The media tends to do that, eh? In addition to pandering to their listeners and readers, they give notoriety to those who disrupt and cause a scene. Whenever there’s a kidnapping or a shooting, they profile the killer, not the victims. Backwards, don’t you think?

But what is most absurd about this outburst is that these Arab MKs mere presence in the Knesset disproves their disruptive words. The simple fact that Arab-Israelis are able to be elected, sit in the Knesset, and scream out “Israel is an Apartheid state” PROVES, ON ALL BY ITSELF, THAT IT IS NOT ONE. Arabs and their elected representatives have full freedom of expression in Israel, yet they represent a culture where, by and large, (and yes, there are exceptions) such behaviour is not tolerated and would likely have grave consequences.

A Jew could NEVER hold a position of governance in Iran, Syria, Lebanon, Jordan, Saudi Arabia, Egypt, and I can go on. Firstly, because Jews are not treated as equals in these countries unlike how Israeli-Arabs are treated in Israel. But if they were able to (hypothetically, of course), imagine what would happen to one of them who dared interrupt a speech in Syria by Ayatollah Khomeni. Death. No less. Freedom of expression in these countries, especially when it involves dissent against government interests, is unheard of, and the notion is even laughable. But in Israel, it’s part of the fabric of society.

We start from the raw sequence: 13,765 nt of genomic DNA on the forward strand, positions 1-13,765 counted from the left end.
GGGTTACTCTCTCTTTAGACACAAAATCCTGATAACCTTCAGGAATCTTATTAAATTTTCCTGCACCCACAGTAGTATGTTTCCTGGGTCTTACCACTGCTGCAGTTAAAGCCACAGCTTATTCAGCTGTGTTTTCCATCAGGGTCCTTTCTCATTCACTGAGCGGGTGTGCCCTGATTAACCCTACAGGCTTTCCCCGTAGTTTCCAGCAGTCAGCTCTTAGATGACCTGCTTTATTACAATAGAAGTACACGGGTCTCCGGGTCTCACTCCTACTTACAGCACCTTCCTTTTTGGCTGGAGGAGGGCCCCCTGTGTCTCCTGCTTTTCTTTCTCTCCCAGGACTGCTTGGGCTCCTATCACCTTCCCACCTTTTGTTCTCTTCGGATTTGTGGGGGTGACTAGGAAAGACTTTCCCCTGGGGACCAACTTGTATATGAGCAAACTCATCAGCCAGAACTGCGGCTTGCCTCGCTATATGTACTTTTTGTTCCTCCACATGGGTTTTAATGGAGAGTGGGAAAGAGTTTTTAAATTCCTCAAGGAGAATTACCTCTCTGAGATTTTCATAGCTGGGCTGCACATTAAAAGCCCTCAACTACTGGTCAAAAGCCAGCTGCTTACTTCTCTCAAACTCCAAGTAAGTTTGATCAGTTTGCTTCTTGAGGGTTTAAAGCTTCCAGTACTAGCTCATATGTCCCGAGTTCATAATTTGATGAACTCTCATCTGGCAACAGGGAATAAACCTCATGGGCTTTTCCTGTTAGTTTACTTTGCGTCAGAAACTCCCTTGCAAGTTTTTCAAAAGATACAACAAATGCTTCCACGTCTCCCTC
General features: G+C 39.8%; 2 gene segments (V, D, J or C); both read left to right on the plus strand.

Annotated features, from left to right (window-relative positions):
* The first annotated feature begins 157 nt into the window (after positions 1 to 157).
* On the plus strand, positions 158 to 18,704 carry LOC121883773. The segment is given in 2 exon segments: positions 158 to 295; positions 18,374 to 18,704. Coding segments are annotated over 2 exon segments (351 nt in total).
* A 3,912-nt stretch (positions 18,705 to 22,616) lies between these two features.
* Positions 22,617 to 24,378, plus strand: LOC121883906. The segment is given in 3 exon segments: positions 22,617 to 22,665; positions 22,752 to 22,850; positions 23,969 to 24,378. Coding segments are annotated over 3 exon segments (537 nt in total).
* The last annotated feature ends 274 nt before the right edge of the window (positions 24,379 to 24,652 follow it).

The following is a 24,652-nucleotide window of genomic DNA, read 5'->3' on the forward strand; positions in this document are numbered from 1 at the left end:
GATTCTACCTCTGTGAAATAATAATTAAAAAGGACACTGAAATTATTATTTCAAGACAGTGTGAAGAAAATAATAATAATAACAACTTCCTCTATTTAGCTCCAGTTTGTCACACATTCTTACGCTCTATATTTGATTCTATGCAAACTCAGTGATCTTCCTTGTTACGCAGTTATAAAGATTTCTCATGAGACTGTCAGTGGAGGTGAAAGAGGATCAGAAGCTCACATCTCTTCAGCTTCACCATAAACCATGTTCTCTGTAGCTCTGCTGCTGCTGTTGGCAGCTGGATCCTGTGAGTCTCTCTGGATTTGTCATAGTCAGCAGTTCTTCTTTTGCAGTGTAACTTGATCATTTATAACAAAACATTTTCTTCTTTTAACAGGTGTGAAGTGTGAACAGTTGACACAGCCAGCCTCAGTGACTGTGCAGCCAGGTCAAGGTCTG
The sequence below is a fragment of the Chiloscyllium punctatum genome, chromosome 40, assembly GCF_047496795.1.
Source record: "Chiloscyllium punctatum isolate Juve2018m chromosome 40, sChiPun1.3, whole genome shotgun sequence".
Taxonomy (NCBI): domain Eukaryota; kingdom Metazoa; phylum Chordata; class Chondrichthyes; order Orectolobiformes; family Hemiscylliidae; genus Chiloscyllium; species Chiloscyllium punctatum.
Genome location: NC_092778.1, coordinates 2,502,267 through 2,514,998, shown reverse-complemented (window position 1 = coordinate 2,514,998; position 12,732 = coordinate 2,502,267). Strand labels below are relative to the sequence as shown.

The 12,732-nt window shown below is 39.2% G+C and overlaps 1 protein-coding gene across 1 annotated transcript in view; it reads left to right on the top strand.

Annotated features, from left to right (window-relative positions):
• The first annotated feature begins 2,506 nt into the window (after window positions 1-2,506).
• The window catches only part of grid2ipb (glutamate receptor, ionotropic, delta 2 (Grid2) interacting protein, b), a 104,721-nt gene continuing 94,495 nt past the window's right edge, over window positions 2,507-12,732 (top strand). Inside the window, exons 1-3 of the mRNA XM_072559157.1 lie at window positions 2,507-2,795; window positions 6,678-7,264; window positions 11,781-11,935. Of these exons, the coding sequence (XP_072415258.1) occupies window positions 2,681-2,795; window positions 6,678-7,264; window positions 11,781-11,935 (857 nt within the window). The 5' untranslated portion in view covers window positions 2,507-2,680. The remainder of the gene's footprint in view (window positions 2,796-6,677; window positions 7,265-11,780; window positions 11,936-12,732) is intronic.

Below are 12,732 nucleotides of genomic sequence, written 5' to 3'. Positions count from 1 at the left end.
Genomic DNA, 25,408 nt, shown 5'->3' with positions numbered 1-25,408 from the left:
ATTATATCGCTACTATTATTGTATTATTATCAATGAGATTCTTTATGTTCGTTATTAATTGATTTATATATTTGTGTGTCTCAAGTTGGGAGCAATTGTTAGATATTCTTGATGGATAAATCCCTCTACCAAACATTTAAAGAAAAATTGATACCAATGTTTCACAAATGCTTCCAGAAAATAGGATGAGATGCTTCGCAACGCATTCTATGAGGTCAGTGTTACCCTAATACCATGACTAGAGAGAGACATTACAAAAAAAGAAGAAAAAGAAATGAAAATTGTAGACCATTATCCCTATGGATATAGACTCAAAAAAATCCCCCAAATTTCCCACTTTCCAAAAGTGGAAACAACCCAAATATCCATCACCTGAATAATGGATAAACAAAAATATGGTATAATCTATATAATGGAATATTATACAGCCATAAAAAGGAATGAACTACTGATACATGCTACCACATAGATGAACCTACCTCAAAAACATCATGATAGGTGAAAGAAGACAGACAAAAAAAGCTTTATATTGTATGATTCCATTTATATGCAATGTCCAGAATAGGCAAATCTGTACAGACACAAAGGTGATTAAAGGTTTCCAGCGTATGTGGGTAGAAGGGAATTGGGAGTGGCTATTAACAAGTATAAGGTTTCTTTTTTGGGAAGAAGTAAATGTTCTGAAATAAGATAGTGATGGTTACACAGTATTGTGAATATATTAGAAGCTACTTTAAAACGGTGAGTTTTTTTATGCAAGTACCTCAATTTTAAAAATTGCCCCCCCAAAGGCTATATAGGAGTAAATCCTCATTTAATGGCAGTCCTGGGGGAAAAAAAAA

As we stand today, I fail to comprehend how so many educated people still hold such an anti-Israel bias. Is it ignorance? Is it anti-Semitism? Is it hatred passed down from previous generations? Is it the classic underdog scenario? Or is it just fashionable to do so because so many others do?

Whatever it is, I hope that people open their minds and see what is really going on, who they are truly supporting. I will never understand how people who loudly claim to be pro-peace, and anti-war, can support people who cheer those who blow themselves up on packed Israeli-public transit buses, launch rockets into civilian populated areas, and use their own children as armour for PR purposes. We are not going to have peace as long as we support parents teaching their children how to shoot a gun before they learn how to kiss.

Whatever this anti-Israel sentiment is based on, I am glad, and proud, that my Prime Minister is standing tall, against it, on the World stage.



  1. I have been haunted by this blog post. One thing really upset me.
    I have not seen Harper’s speech or the Canadian coverage of the story that you are referring to. I don’t know what the media bias was or probably how badly placed the comments of these individuals was or how offensive (sounds like it!).
    However, I think it’s very dangerous, hateful and counter-productive to lump people into derogatory groups as you do in the second to last paragraph. I understand that you are angry but it is unfair to assume that every person belonging to an ethnic group has the same immoral terrorist bents. Being anti-war, pro-peace isn’t as black and white as you purport. The great majority of people abhor terrorist acts. Also, within Israel not everyone is happy or comfortable with every government or military policy and yet they live in and support Israel.
    I truly believe that dehumanizing others is a slippery slope. It is a tool that is used to justify unthinkable acts throughout history. It poses a great danger to civil society and law and order.